Determination of hippocampus cells proliferation and apoptosis

The hippocampus cells proliferation were performed by PCNA immunohistochemistry, in brief, tissue sections were incubated with PCNA mouse monoclonal antibody (0.2 μg/ml, AF0261, Beyotime, China) for 45 min and the results were observed by an optical microscope [30]. Meanwhile, hippocampus tissue sections were incubated with TUNEL reagent (Roche, Germany) for 60 min at 37 °C, and then stained with Hoechst 33,258 (1 μg/ml, Sigma-Aldrich, USA) for 20 min [31]. Afterward, the tissue sections were mounted with mounting medium (Applygen Technologies Inc., China) and visualized under a confocal microscope. Five visual fields were randomly selected, and the percentage of positive hippocampal cells was calculated as the apoptosis index.

Results

The ameliorating effects of NMDA and DHF in impaired learning and memory of rats

Spatial learning and memory of the rats was tested with MWM analysis 6 h after drug treatment. Results revealed that compared to the control group, there was no significant difference of learning and memory in the 10% intralipid group (I group). This is consistent with previous reports [26]. Compared to the NS group, the rats in the propofol exposure group (P group) had increased latencies to find the hidden platform but had shorter platform-crossing times and shorter target travelling time. These results suggest that exposure to propofol impairs learning and memory in rats. Interestingly, the results showed that the deficits were improved in the PN, PD and PND group in comparison with those in the P group, while the learning and memory in the PND group was better than those in the PN and PD group. These results indicate that the NMDA receptor agonist NMDA and TrkB agonist 7,8-DHF can obviously improve the impaired learning and memory induced by propofol but cannot completely reverse these impairments. Additionally, compared with PN group, the improvement effect of the PNK group was inhibited; similarly, the improvement effect of the PMD group was inhibited in comparison with PD group. All these results indicated that the NMDA and DHF could ameliorate impaired learning and memory of rats, besides, the interaction of BDNF-TrkB and NMDA receptor might have effects on cognitive function (Fig. 1).
Fig. 1

The learning and memory of 40-day-old rats were tested by Morris water maze (MWM). A. The rats in required different time (escape latency) to find the hidden the platform in different groups. B. Target quadrant travelling time of different groups. C. Platform-crossing times of different groups. *versus NS group, P < 0.05; #versus P group, P < 0.05; &versus PN group, P < 0.05; $versus PD group, P < 0.05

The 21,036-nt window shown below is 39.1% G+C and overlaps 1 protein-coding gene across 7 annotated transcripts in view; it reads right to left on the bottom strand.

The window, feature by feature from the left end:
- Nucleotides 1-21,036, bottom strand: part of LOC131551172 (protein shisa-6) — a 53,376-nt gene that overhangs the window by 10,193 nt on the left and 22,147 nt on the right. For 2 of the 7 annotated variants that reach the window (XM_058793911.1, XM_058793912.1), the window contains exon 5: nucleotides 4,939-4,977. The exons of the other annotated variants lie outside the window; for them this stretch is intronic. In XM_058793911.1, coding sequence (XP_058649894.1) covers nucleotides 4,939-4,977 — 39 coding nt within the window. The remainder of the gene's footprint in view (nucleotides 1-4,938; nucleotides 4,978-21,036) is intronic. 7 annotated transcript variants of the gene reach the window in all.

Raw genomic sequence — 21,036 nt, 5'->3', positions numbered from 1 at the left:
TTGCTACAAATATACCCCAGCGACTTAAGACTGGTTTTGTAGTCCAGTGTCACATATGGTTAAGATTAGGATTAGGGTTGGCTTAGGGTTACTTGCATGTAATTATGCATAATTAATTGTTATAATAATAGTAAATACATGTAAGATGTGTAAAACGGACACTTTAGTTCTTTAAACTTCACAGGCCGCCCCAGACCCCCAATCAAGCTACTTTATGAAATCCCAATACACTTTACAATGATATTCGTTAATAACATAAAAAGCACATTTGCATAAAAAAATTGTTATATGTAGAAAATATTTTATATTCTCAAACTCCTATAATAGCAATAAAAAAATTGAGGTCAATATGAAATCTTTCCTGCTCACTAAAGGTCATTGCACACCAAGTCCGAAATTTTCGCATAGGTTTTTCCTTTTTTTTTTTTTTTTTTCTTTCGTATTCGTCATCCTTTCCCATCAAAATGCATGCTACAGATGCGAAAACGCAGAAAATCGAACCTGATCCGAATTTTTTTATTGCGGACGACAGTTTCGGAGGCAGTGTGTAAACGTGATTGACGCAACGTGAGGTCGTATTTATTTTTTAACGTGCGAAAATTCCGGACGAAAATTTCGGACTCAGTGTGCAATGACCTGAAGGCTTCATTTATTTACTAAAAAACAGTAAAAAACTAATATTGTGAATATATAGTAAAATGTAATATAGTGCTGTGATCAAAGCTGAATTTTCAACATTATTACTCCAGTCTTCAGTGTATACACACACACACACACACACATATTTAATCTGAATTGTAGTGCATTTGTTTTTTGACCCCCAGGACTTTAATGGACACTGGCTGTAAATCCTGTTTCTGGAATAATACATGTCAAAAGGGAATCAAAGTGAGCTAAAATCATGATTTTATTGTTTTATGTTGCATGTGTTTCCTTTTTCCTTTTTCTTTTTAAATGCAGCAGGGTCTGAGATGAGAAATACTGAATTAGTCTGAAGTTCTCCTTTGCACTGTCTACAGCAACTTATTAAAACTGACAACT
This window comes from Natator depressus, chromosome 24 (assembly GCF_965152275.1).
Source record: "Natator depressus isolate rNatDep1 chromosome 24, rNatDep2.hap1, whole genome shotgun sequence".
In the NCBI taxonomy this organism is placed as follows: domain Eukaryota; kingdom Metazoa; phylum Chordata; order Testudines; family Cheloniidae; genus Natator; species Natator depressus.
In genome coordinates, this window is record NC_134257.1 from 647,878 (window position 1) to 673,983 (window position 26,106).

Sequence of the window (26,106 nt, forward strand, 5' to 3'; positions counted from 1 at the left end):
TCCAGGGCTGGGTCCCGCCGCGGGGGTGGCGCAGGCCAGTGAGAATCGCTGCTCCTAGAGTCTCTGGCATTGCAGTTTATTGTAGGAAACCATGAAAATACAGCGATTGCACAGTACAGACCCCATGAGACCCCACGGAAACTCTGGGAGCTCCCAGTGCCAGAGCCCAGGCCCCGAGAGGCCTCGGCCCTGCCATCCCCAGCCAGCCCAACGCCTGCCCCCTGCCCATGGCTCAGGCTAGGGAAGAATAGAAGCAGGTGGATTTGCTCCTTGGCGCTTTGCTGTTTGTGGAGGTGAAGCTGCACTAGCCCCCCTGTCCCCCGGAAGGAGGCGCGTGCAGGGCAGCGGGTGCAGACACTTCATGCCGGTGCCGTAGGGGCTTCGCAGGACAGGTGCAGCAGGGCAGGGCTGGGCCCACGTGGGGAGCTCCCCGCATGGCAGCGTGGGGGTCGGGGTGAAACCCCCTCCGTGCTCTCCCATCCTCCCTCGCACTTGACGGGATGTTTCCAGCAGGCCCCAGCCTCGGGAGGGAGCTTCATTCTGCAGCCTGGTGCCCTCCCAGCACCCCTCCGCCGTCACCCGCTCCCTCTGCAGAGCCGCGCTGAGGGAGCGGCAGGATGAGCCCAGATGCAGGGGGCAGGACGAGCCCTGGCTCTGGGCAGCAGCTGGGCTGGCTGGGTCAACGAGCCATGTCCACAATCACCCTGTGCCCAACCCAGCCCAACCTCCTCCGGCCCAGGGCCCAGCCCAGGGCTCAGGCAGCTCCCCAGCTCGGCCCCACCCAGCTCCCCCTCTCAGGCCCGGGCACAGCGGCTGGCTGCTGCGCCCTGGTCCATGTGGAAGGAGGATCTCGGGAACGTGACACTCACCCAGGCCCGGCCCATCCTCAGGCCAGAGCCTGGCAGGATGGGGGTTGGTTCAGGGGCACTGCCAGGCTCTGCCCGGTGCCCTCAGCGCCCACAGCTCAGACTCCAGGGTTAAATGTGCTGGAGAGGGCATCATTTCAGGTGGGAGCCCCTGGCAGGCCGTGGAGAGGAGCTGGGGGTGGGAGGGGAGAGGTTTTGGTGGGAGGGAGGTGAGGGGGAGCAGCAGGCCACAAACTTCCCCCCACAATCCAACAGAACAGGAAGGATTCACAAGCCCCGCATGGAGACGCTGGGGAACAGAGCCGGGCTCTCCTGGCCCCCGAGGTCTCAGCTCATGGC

The expression of NMDAR and BDNF in immunohistochemistry

To determine whether NMDA receptor and BDNF are involved in the learning and memory impairments observed following rats propofol exposure, the protein levels of NMDA receptor, and BDNF in hippocampus tissues of the rats were detected. Immunohistochemistry staining showed that there were no significant difference between PN group and PD group. PNK and PMD group also showed a similar effect. However, NMDA receptor and BDNF were expressed abundantly both in the nucleus and cytoplasm in the PND group in hippocampus. Specifically, the protein levels of NMDA receptor and BDNF in the P group were significant less than those in the NS group, while up-regulated expression of NMDAR and BDNF in the PN, PD and PND group compared to P group. Among them, the PND group had the highest expression level. What’s more, the improvement effects of the PNK or PMD group were inhibited compared to PN or PD group. These results suggest that the observed impairments in learning and memory may be related to the decreased protein levels of NMDAR and BDNF.

Expression of NMDAR, proBDNF, mBDNF, TrkB, ERK1 and CREB

As shown in Fig. 2B, the mRNA levels of NMDAR, mBDNF and TrkB were lower in the P group than those in the NS group, while the level of proBDNF was up-regulated in the P group compared to NS group. These results reveal that the NMDAR agonist and TrkB agonist (NMDA and 7,8-DHF) can reverse the down-regulation of NMDAR, BDNF and TrkB caused by propofol exposure but cannot alleviate the impaired effects completely. As showed in Fig. 2C-F, the trend of protein expression was similar to the mRNA expression, suggesting that down-regulated mRNA expression is involved in the decrease of protein abundance induced by propofol exposure. Interestingly, the phosphorylation levels of NMDA receptor, TrkB, ERK1 and CREB in the PND group were higher than those in the other group, while the phosphorylation levels in the P group were lowest. These suggested that NMDAR and BDNF-TrkB might be involved in the cognition through the BDNF-ERK1-CREB signaling pathway.
Fig. 2